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The day book. (Chicago, Ill.) 1911-1917, May 20, 1916, LAST EDITION, Image 7

Image and text provided by University of Illinois at Urbana-Champaign Library, Urbana, IL

Persistent link: http://chroniclingamerica.loc.gov/lccn/sn83045487/1916-05-20/ed-1/seq-7/

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THE HUB GRANTS LIVING WAGE 1
TO WORKERS
The Hub, owned by Henry C.
Lytton & Sons, one of the largest
retail clothing firms in the country,
has just signed one of the most hu
mane union agreements ever grant
ed employes by a large corporation.
Without a fieht beine made on
: their store, the Lyttons yesterday
signed with the Amalgamated Cloth
ing Workers of America. Under its
terms the male workers are granted
a minimum wage of $16 and the
women a minimum wage of $9. A
week's vacation with full pay will be
given, working time is shortened 4y2
hours a week and overtime pay is in
creased. In addition, the store will
increase wages from year to year.
Sidney Hillman, international
president of the union, characterized
The Hub's step as one of the great
est advances made by union labor.
"This means a great deal to .our
union," he said. "When a big store
like The Hub realizes the value of,
employing union labor it will probab
ly wake up a lot of the employers
who refuse to deal with the union.
The friendly attitude of the Lyttons
in the negotiations with our organ
ization has been one of my most
pleasant experiences in Chicago.
There was no quibblmgs over details.
The Lyttons asked us to present our
agreement, there were a few confer
ences .and they signed."
The Hub sent out a statement on
the agrement to all the Chicago pa
pers yesterday. The Examiner was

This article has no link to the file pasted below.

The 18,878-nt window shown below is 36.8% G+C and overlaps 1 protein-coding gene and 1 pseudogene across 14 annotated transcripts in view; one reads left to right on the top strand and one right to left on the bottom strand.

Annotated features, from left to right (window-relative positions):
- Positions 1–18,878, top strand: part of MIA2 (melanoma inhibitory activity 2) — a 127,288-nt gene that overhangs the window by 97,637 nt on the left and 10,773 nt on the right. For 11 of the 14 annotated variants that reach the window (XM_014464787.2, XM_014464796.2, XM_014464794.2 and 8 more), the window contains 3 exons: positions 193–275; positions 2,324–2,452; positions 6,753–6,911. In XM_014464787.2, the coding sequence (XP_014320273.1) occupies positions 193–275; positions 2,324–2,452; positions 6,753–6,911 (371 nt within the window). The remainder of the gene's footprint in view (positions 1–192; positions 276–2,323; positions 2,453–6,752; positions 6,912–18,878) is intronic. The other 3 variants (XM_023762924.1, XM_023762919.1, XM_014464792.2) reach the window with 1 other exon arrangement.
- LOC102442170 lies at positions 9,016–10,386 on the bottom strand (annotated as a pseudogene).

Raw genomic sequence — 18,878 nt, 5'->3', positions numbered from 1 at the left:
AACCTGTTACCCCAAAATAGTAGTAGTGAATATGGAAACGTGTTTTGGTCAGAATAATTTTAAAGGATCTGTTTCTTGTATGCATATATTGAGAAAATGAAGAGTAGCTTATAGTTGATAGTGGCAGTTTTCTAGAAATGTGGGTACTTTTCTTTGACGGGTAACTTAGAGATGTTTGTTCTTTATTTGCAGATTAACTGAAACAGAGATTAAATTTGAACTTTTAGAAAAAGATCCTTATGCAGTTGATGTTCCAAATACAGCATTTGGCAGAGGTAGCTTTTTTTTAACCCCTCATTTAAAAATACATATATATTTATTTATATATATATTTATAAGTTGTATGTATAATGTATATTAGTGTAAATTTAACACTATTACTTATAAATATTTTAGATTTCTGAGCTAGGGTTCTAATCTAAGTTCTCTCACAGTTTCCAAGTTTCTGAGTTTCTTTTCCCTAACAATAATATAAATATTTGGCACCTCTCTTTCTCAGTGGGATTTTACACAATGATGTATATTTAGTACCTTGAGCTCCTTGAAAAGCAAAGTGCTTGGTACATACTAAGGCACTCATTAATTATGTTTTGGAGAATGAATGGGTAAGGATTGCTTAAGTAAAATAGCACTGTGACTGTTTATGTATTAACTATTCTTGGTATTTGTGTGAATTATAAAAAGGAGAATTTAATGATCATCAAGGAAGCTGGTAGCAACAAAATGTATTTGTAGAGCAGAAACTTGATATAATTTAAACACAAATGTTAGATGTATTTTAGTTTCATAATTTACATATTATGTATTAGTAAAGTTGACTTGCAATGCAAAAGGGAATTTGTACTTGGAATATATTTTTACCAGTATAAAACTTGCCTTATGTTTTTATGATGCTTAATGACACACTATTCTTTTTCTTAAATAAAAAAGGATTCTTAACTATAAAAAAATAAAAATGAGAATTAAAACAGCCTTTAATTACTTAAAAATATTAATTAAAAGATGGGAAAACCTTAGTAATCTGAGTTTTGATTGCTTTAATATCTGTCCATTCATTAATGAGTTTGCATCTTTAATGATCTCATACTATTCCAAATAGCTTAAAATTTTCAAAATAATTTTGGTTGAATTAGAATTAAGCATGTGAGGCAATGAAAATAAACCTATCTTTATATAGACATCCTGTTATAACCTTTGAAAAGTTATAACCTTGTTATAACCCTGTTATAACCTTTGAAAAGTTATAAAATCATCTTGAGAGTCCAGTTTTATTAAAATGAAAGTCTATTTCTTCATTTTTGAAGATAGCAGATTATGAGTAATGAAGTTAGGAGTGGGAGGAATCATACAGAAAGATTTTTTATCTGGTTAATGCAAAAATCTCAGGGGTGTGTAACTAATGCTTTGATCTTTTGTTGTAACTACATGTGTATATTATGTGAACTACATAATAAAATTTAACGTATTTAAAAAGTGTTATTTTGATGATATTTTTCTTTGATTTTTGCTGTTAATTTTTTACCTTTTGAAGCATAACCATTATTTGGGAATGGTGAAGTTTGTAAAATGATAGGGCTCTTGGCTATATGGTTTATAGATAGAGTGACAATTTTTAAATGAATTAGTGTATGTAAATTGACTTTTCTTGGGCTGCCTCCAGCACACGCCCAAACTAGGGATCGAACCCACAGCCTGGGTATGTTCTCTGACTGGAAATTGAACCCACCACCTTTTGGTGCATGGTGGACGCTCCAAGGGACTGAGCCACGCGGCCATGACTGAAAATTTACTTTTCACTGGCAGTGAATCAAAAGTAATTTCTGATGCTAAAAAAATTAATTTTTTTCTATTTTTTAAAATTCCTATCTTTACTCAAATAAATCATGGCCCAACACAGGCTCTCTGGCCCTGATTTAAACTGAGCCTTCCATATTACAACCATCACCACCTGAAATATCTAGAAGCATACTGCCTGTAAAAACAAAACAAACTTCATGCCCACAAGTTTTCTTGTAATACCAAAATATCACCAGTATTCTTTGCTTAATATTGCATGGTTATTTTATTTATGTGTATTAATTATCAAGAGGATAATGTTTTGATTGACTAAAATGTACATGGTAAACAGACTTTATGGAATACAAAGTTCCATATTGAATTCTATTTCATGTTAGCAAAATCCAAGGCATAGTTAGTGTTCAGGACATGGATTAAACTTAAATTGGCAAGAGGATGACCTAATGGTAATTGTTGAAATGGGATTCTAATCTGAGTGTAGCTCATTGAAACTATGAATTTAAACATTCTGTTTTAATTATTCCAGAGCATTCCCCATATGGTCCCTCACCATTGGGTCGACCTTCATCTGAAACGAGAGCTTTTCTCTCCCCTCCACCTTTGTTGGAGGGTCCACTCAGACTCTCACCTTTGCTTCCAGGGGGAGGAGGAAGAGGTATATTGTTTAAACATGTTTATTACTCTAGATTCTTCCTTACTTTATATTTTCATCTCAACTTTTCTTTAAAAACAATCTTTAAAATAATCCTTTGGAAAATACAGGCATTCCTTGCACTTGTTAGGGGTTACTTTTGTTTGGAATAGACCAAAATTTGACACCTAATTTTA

the only one in which it appeared
this morning. The Tribune and Her
ald, probably fearing the wrath of
Marshall Field & Co. and the other
State street stores who are fighting
the union, suppressed it Here is
The Hub statement:
"The Hiib, Henry C. Lytton &
Sons, have just signed an agreement
with the .Amalgamated Clothing
Workers of America granting its tail
ors shorter hours and a liberal in
crease in wages, which will be further
increased from year to year, totaling
many thousand?' of dollars, while
maintaining- vacations with pay and
many other benefits of great value
to the workers characteristic of this
institution.
"The Hub makes the statement
that Mr. Samuel Levin, who repre
sented the clothing workers during
negotiations, acted for the union in
a very fair manner, meeting the re
quirements of the retail business.
"The Hub, Henry C. Lytton &
Sons, being the largest men's retail
clothing store in the world, has al
ways made it a point to employ the
best tailoring talent, and is glad that
the agreement with the Union will as
sure them of a continuous supply of
this grade of labor. The mutual good
will at all times prevailing between
The Hub and its many employes is
thus further strengthened and bound
to result in higher efficiency and im
proved service for its many patrons."
George Lytton, vice pres. of The
Hub, gave out further details of the
agreement last night He said:
"We learned about two weeks ago
that the employes in our shop were
organizing. We called a few of them
in and they explained their plans.
We then got in touch with the union
and the agreement resulted.
"We feel that the added expense
it will cost us in meeting the pay
roll will be equalized by the increas
ed good will of our employes. We
have always found that when you
keep your employes satisfied by
treating them fairly they will co-operate
with you and more efficient
work results.
''The Hub has always taken pride
in the loyalty of its employes. By
granting them the union wage with
out a fight we have simply followed
our own policy."
Lytton was asked for an opinion
on the chances of the union to in
duce some of the other big State
street stores to sign agreements.
"I wouldn't like to say much about
that," he said. "However, I imagine

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